Which meant that even a September bullpen was charred, to the point where the Cubs had no choice but to let Yu Darvish try and finish this one out today. There was no one else. It led to rushing Kimbrel back when he clearly was not ready on Thursday or yesterday. It led to Joe Maddon having to make a lot of in-game decisions, which isn’t what you want. Which is why you have a Make-A-Wish like Danny Hultzen trying to pull Q’s ass out of a jam yesterday to give up a lead.
Yesterday’s game is a stinger in another way, as when the Cards did take that 5-3 lead they did it by simply lining a single up the middle or the opposite way with men on base. If the Cubs had taken that approach more often this season and only trying for the world-ending bomb when it was on offer, where might they be? Nah, we’ll just whiff on another high fastball. It’s going great for us.
But hey, the offense put up eight runs yesterday. They just can’t string any innings from the pen together. Here’s a question, how does Tyler Chatwood throw a third of an inning this series? Is he hurt too? The Cubs had a chance to have a multi-inning piece all season with him in the pen, to shield all the things they didn’t have. Maddon refused because he doesn’t see the game that way. Let’s try James Norwood some more.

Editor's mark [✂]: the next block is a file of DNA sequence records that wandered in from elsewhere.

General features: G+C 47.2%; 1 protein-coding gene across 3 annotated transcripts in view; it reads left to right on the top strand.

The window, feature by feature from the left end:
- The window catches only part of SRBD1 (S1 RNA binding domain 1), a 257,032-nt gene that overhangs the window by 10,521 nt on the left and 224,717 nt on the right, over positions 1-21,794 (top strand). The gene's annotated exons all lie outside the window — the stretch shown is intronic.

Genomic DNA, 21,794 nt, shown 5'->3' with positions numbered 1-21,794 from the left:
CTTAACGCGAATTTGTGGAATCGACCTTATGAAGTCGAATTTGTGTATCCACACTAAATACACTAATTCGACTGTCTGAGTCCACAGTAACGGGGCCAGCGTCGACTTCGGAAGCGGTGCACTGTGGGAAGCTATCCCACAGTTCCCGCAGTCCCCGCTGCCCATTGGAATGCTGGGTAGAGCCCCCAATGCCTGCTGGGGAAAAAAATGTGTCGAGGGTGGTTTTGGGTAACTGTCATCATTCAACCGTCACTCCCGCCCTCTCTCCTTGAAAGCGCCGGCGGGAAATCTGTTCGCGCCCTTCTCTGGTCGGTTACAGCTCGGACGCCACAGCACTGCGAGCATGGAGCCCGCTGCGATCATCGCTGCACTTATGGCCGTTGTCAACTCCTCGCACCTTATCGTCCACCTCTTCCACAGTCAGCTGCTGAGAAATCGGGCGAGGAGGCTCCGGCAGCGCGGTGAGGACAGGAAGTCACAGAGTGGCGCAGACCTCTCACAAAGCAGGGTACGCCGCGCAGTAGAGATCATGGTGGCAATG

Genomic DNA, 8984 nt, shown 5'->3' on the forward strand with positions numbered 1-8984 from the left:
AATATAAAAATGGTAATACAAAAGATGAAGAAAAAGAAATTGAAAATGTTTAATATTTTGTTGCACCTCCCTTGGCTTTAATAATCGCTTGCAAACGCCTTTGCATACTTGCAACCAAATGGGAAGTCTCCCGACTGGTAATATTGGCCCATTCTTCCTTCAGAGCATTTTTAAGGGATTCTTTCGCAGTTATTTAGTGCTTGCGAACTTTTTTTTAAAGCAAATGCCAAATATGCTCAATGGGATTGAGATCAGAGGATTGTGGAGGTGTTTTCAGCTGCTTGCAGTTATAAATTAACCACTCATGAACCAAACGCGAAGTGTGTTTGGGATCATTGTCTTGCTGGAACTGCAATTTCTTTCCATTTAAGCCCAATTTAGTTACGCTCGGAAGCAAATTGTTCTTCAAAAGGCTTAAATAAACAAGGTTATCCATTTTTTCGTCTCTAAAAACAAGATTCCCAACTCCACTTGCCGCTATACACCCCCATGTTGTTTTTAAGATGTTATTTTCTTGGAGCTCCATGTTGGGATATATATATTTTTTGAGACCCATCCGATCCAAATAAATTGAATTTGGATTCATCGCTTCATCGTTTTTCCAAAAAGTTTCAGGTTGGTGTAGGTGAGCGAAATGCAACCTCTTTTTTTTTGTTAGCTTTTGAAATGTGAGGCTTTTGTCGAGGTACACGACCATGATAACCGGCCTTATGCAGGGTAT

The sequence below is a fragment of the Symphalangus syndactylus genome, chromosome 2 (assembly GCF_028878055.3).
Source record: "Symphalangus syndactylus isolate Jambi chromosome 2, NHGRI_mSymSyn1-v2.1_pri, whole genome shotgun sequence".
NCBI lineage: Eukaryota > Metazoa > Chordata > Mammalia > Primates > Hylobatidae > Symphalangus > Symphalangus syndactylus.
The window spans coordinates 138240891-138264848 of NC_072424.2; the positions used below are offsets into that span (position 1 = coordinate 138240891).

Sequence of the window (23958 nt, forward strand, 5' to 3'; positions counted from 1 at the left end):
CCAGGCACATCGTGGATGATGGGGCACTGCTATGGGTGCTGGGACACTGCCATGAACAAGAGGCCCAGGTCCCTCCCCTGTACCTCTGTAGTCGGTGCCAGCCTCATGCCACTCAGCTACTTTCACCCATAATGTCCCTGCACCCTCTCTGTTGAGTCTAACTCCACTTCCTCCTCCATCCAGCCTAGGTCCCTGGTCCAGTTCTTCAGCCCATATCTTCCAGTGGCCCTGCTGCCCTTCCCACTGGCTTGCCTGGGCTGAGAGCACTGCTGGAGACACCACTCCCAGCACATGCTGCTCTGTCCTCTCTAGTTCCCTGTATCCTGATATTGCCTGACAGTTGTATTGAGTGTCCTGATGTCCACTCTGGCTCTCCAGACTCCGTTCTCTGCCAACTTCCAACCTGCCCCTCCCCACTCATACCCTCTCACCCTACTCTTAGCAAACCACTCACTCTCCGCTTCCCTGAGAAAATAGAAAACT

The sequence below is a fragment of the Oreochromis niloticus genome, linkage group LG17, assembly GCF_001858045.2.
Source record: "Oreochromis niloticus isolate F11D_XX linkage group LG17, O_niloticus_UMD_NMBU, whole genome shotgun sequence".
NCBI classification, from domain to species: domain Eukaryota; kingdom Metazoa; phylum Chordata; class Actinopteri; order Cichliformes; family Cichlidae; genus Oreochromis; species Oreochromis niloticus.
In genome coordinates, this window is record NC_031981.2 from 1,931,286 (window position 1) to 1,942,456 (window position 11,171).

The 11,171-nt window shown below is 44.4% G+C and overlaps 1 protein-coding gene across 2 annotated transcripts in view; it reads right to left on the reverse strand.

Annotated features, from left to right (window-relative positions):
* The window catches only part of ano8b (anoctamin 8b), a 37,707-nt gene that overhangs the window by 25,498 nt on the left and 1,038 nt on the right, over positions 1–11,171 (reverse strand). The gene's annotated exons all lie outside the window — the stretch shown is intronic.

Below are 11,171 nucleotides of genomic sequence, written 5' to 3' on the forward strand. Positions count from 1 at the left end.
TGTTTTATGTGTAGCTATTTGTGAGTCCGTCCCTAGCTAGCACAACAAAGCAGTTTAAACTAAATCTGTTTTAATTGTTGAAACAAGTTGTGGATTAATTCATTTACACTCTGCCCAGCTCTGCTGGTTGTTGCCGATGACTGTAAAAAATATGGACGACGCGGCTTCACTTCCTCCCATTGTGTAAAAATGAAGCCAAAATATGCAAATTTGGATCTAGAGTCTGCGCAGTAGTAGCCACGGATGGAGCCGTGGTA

At the end of the day, I don’t know how upset at the offense I can get when Baez is out, Bryant is clearly hurt and not on cortisone shots anymore, and Rizzo is also on one leg. Might have helped if Willson Contreras took a pitch this week, which he didn’t. But it’s the rotation, rotation, rotation. It left Yu without a net. Final nail.
When you lose four one-run games, and as many as the Cubs have this year, it’s easy to point to luck, and that’s part of it. The bigger part for this team is the pen and they simply don’t make all the plays like they used to. They find a way to give up another run, or keep an inning going, or walk a guy to keep turning the lineup over. They haven’t been as locked in this year as they have been, and they’re now a middling defensive team. This is a big deal. It’s mostly the outfield, as the infield still ranks among the top in groundball efficiency. You’ve got to make the plays. The Cubs didn’t today, they haven’t a lot, and they lose.